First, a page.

And if those aren’t enough benefits to convince you that playdates are valuable, here’s yet another, not to be underestimated. Playdates can become a powerful parent support network. When my son was an infant, toddler and then, preschooler, a group of Moms formed a regular weekly playdate rotation in which Moms attended and enjoyed coffee and conversation while the little ones played. This became an invaluable source of support for our parenting as we discussed challenges, found commonalities and learned from one another differing ways each of us were addressing those challenges.
In the full schedule-laden school-age years, parents can cooperate or take shifts hosting each other for playdates after school or on weekends. This offers a period of time free for the parents who are not on point to host. And when it’s your turn to host, you can create a safe, caring environment conducive to play.
In addition to the many benefits of play for your child, there are some questions that could be asked related to planning and hosting playdates. Some of these may include:
- How should a playdate be initiated? Do I wait for my child to ask or seek out friends for my child?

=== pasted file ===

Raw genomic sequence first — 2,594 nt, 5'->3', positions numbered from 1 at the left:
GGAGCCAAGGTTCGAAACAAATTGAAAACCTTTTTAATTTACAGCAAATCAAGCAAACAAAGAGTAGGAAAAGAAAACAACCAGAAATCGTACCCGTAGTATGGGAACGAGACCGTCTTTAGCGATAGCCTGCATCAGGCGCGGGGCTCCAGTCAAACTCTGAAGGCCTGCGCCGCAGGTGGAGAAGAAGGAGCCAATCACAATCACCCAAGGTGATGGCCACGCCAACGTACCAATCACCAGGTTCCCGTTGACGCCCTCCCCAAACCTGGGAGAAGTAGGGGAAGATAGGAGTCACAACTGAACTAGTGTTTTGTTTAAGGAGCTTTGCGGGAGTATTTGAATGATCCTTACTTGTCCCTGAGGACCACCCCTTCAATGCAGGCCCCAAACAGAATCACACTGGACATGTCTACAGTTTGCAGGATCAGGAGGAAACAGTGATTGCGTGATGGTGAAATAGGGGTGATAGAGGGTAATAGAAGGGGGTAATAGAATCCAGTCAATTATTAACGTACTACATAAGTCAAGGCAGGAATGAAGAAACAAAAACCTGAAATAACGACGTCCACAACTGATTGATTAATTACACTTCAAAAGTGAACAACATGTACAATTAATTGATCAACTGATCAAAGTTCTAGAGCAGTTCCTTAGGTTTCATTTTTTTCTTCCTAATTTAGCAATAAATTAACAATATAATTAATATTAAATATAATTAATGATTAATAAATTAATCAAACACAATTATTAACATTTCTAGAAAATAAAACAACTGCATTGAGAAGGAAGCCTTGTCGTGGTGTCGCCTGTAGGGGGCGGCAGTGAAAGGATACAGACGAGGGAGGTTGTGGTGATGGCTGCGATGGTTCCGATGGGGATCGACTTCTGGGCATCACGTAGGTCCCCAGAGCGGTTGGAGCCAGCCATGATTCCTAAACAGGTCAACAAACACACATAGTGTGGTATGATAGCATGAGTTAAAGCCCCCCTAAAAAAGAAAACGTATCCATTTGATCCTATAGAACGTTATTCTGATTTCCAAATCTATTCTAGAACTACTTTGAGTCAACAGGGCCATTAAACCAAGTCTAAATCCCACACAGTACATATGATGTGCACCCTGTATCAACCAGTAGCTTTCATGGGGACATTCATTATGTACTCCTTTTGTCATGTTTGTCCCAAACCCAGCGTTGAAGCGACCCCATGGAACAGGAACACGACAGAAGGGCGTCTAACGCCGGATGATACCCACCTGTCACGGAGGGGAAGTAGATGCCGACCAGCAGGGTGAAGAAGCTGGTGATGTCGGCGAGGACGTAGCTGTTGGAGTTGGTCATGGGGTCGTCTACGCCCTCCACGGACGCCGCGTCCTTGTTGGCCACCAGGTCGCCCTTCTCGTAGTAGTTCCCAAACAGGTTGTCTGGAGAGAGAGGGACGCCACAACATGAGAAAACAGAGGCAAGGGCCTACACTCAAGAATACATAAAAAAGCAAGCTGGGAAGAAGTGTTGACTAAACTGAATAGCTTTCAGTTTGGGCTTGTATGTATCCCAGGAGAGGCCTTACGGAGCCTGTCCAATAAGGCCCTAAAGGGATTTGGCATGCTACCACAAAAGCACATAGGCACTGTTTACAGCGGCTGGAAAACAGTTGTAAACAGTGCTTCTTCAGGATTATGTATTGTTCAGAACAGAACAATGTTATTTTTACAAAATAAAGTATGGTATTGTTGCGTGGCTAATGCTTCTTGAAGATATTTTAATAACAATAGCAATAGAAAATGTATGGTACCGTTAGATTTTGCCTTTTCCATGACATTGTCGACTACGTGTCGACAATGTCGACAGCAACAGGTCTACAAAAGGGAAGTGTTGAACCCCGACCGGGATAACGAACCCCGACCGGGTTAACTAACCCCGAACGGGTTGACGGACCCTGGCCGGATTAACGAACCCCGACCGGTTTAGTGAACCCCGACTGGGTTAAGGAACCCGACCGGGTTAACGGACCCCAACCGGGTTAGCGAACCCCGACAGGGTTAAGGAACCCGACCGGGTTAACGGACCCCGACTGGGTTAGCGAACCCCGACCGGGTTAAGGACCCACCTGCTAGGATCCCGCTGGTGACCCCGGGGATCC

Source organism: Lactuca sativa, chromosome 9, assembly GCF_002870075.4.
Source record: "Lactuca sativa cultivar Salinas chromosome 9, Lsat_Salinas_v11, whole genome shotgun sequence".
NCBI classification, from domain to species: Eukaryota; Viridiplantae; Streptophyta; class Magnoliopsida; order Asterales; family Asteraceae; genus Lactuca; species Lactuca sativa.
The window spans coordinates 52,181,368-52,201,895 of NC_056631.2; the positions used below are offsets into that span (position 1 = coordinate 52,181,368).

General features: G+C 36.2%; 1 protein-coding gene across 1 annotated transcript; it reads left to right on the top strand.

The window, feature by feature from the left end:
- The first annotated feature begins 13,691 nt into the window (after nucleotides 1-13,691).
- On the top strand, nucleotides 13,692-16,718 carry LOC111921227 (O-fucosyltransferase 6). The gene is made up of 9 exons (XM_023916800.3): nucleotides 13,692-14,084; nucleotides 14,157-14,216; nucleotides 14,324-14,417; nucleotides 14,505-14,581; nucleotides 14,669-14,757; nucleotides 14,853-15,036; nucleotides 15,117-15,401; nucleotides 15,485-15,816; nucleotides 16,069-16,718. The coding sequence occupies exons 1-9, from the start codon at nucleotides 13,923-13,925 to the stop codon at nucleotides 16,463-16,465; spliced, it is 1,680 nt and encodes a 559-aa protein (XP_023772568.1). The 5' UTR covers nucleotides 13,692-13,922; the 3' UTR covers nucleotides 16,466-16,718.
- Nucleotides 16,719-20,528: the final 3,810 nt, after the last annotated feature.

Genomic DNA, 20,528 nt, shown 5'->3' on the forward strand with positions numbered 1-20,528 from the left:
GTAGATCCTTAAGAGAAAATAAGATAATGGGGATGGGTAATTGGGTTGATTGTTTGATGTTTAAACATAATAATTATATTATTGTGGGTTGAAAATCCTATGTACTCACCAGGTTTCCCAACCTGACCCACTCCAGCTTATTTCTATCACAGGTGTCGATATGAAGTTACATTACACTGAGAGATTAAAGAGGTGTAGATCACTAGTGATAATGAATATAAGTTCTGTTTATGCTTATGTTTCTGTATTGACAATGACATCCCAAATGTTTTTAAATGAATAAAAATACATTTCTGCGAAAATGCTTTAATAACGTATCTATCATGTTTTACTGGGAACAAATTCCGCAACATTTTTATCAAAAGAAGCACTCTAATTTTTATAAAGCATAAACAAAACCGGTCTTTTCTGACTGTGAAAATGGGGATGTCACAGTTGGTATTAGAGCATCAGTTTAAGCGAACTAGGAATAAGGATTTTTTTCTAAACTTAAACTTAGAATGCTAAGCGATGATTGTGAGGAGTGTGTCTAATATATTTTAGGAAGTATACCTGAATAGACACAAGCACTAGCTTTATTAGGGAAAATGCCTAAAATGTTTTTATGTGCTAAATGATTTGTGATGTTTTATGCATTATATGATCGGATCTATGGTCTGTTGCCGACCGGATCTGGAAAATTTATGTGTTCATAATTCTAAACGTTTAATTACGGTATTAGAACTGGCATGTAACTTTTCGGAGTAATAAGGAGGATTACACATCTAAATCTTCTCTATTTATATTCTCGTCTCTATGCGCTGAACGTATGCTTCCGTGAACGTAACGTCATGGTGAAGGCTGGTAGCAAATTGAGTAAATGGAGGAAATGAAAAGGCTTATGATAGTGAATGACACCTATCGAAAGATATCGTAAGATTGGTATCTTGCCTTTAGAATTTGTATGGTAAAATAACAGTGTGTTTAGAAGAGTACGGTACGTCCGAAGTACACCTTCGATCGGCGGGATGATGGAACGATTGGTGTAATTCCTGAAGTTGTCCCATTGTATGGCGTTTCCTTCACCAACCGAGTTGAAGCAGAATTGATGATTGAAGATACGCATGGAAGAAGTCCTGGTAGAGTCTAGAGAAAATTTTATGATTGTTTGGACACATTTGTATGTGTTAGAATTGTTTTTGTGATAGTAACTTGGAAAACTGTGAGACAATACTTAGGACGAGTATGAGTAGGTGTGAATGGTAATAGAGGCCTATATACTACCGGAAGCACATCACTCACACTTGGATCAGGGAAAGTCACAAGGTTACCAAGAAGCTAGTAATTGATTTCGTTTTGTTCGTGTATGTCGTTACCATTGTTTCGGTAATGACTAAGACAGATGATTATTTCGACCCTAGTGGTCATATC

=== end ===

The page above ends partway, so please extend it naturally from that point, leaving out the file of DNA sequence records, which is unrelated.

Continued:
- If I am hosting, should I have ground rules and if so, how should I communicate them?
- What if the other child I am hosting makes poor choices? How do I handle a discipline issue with another family’s child?
- If I am sending my child to another person’s house for a playdate, are there questions I should ask in advance? How well do I need to know the friend’s family? How do I make sure it’s safe?
- Are there rules or discussions I should have with my own child before going to someone else’s house?
All of these important questions and some added tips will be responded to in the following playdate suggestions.
Follow your Child’s Lead.
Who knows why we are particularly attracted to another person and seek out their friendship? Perhaps it has to do with our developmental needs. But it’s impossible to truly predict which children our child will gravitate toward. So follow their lead! Who does your child talk about at home? That’s a perfect place to begin.
Get to Know the Other Child and his Family.